Budweiser beer product placement throughout the movie. Trojan condoms.
Drinking, Drugs & Smoking
Joke about Vicodin. Cigar smoking. When Larry first asks Chuck to be his domestic partner, Chuck responds by reaching for a bottle of booze and chugging it. Champagne drinking. Chuck shows an obviously stoned store employee the marijuana joint that started a fire; Chuck then sprays the employee with his fire extinguisher, and the employee acts like the spray is getting him high. Chuck and another character drink wine; partygoers drink.
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Parents Need to Know
Parents need to know that I Now Pronounce You Chuck and Larry is a 2007 comedy. The premise is that Larry (Kevin James) needs his best friend and fellow NYPD fireman Chuck (Adam Sandler) to be his "domestic partner" so that Larry can name his kids as the beneficiaries of his life insurance policy after the untimely passing of Larry's wife. While arguably a mid-2000s attempt at addressing homophobia, any "wokeness" is overwhelmed by a movie that mines so much humor out of gay stereotypes. Besides jokes mined out of these gay stereotypes (for instance, Larry's son is strongly suspected of being gay because he prefers musicals and tap dancing to baseball, because apparently homosexuals don't play sports), there's also humor rooted in fat-shaming, as well as a particularly excruciating Asian stereotype, where a white man (Rob Schneider) is made to look "Asian" as he speaks in the stereotyped voice of an Asian man trying to speak English. Most of the women are presented as little more than sex objects. Sandler plays a womanizing, "hot" fireman who can apparently bed five women at once. Strong language throughout ("ass," "a--hole," "s--t," "bitch," "whore," "dick," "fatboy") as well as gay slurs ("f-ggot"). Even if tweens and younger teens are Sandler fans, they may be too young to separate the juvenile jokes from an underlying do-good message that gets overwhelmed by said juvenile jokes. To stay in the loop on more movies like this, you can sign up for weekly Family Movie Night emails.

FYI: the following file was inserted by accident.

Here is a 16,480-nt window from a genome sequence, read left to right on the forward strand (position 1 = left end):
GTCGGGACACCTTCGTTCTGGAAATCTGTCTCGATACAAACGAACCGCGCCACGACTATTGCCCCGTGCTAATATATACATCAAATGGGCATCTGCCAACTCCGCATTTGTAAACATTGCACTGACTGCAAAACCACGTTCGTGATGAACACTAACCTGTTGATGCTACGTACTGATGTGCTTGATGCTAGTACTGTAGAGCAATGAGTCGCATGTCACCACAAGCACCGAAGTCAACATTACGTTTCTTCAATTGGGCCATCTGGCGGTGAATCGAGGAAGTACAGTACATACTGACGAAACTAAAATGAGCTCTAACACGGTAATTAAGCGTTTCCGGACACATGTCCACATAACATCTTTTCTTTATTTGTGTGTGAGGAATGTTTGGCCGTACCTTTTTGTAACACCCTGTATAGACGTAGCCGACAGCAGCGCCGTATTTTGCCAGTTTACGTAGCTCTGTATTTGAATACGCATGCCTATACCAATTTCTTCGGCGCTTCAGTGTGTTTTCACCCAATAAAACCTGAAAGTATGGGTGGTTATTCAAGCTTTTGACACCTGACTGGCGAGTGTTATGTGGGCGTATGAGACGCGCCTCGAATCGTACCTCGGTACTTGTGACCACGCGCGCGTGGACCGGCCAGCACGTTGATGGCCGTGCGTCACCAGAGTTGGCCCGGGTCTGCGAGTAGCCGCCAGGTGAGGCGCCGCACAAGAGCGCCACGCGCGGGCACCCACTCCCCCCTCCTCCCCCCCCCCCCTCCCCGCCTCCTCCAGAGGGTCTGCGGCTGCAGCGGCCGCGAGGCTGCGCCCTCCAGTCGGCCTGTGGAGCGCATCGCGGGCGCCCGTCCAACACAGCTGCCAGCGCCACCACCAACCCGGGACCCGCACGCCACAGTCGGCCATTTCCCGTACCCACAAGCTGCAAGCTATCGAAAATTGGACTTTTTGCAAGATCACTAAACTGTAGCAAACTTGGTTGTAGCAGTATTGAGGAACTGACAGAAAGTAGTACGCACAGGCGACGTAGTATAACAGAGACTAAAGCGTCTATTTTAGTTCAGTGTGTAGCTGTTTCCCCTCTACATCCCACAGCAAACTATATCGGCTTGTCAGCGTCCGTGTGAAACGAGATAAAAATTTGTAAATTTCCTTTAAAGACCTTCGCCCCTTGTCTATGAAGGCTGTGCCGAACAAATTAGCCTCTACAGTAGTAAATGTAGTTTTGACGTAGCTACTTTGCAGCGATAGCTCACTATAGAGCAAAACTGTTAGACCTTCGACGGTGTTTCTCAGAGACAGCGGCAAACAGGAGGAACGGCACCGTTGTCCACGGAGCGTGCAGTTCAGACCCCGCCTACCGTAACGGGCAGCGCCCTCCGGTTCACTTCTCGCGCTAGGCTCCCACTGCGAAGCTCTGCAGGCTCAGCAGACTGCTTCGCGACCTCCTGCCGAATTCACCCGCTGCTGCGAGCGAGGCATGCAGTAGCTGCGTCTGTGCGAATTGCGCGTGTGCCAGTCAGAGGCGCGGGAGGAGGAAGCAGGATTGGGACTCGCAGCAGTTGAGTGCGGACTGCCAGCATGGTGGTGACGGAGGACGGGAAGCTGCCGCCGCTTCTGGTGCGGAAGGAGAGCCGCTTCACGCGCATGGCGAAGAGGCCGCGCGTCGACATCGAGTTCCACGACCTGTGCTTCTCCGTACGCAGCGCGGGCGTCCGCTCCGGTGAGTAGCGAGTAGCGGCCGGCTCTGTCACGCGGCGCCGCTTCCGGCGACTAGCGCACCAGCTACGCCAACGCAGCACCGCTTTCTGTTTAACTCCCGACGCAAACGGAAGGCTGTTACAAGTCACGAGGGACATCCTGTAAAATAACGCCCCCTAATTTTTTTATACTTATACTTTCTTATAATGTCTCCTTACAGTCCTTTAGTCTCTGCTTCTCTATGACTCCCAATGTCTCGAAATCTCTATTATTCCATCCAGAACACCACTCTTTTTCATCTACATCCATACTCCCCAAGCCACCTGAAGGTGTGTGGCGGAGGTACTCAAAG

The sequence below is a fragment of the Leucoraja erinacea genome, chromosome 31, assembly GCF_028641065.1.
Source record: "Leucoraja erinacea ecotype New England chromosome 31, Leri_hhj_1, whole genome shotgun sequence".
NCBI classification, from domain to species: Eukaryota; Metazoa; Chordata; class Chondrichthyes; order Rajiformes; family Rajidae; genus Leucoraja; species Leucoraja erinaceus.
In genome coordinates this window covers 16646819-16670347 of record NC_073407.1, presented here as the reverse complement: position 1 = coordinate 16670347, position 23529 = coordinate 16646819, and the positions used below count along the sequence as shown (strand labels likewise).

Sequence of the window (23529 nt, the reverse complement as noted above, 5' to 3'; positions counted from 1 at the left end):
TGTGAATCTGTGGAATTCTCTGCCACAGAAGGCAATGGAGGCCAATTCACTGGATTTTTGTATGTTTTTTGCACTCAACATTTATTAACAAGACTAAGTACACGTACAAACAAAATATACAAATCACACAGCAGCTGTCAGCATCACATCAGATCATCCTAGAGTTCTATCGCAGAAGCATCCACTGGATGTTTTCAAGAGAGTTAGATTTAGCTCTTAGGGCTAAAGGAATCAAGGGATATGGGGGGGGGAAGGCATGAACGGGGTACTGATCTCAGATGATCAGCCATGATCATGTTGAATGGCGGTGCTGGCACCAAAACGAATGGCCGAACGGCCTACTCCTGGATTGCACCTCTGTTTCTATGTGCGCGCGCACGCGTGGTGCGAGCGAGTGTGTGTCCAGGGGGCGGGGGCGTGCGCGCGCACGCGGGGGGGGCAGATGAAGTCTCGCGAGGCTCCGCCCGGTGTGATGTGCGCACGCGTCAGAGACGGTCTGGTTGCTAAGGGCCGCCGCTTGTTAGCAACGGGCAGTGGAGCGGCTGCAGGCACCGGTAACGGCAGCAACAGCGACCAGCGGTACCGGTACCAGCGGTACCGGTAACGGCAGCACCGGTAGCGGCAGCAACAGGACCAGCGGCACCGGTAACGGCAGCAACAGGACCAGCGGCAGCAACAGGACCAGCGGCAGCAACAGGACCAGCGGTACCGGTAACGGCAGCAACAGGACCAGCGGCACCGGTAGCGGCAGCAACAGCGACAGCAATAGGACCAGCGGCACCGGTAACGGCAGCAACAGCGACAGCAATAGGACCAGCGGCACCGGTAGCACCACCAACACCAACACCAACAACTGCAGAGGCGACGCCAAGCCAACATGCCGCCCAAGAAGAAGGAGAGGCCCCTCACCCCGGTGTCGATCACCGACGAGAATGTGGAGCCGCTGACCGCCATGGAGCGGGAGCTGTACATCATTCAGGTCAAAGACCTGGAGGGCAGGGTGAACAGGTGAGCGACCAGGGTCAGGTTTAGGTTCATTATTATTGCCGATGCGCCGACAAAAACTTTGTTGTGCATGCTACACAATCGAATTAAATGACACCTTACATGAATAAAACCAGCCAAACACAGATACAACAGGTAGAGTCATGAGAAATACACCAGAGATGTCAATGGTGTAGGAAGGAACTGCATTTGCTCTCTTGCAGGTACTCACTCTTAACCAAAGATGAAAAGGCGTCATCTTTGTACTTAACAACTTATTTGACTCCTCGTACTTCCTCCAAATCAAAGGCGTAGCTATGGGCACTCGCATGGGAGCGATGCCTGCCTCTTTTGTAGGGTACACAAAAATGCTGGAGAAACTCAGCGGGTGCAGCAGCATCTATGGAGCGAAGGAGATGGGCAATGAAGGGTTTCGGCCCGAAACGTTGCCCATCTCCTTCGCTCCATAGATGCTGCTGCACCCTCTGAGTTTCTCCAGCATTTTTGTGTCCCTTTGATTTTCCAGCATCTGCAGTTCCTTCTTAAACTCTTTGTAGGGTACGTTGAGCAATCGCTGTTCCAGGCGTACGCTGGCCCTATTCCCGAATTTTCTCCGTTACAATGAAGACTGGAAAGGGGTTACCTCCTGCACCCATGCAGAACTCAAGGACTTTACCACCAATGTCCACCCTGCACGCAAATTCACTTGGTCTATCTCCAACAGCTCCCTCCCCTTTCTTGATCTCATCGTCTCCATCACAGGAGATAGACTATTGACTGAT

Is It Any Good?
For of all the movie's borderline -- and outright -- offensive laughs, there's a well-intentioned message of tolerance, diversity, and so on. Under so many layers of tired humor, the tiny kernel of wisdom easily gets lost, and its message about tolerance apparently doesn't extend to the obese (who are cheaply made fun of in the majority of Sandler's movies) and East Asians, who will no doubt cringe at the horrifying sight of Rob Schneider -- one of the many Saturday Night Live vets to cameo -- playing the Asian wedding officiant. With his bowl cut, buck teeth, and thick glasses (not to mention the awful accent) Schneider is the worst caricature of an Asian man in nearly half a century. On the bright side, at least there's a hilarious moment when a hitherto scary Ving Rhames starts belting out a Diana Ross tune in the shower. That alone is worth one star.
Adam Sandler is a comedian who occasionally astonishes audiences with his range (Punch-Drunk Love) and sincerity (The Wedding Singer). But, for the most part, he makes his living playing and acting the crass fool and this "comedy" is not one of the exceptions in the Sandler filmography. Even the addition of lovable everyman Larry Valentine, the Chuck factor dominates the movie.
Did we miss something on diversity?
Research shows a connection between kids' healthy self-esteem and positive portrayals in media. That's why we've added a new "Diverse Representations" section to our reviews that will be rolling out on an ongoing basis. You can help us help kids by suggesting a diversity update.